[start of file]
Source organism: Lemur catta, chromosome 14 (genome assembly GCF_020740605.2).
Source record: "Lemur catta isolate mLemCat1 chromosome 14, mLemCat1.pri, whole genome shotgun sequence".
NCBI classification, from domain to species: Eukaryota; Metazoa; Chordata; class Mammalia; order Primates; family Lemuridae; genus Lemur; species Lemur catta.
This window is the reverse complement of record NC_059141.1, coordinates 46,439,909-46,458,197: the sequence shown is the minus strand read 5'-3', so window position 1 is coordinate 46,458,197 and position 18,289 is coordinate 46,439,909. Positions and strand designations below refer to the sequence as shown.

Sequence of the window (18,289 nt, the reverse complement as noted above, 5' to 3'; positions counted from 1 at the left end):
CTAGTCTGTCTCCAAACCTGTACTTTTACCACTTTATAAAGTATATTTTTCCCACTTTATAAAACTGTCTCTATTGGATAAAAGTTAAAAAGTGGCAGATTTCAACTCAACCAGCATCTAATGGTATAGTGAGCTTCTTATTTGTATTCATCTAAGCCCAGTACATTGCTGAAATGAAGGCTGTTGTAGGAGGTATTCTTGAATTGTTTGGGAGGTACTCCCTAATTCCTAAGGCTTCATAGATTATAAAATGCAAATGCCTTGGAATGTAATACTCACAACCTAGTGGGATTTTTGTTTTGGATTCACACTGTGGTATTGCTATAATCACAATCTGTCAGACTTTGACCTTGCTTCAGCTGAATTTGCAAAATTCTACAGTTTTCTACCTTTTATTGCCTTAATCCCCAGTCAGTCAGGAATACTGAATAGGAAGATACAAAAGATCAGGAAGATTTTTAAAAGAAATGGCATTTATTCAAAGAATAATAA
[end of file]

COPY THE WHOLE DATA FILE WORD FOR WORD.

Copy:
Source organism: Lemur catta, chromosome 14 (genome assembly GCF_020740605.2).
Source record: "Lemur catta isolate mLemCat1 chromosome 14, mLemCat1.pri, whole genome shotgun sequence".
NCBI classification, from domain to species: Eukaryota; Metazoa; Chordata; class Mammalia; order Primates; family Lemuridae; genus Lemur; species Lemur catta.
This window is the reverse complement of record NC_059141.1, coordinates 46,439,909-46,458,197: the sequence shown is the minus strand read 5'-3', so window position 1 is coordinate 46,458,197 and position 18,289 is coordinate 46,439,909. Positions and strand designations below refer to the sequence as shown.

Sequence of the window (18,289 nt, the reverse complement as noted above, 5' to 3'; positions counted from 1 at the left end):
CTAGTCTGTCTCCAAACCTGTACTTTTACCACTTTATAAAGTATATTTTTCCCACTTTATAAAACTGTCTCTATTGGATAAAAGTTAAAAAGTGGCAGATTTCAACTCAACCAGCATCTAATGGTATAGTGAGCTTCTTATTTGTATTCATCTAAGCCCAGTACATTGCTGAAATGAAGGCTGTTGTAGGAGGTATTCTTGAATTGTTTGGGAGGTACTCCCTAATTCCTAAGGCTTCATAGATTATAAAATGCAAATGCCTTGGAATGTAATACTCACAACCTAGTGGGATTTTTGTTTTGGATTCACACTGTGGTATTGCTATAATCACAATCTGTCAGACTTTGACCTTGCTTCAGCTGAATTTGCAAAATTCTACAGTTTTCTACCTTTTATTGCCTTAATCCCCAGTCAGTCAGGAATACTGAATAGGAAGATACAAAAGATCAGGAAGATTTTTAAAAGAAATGGCATTTATTCAAAGAATAATAA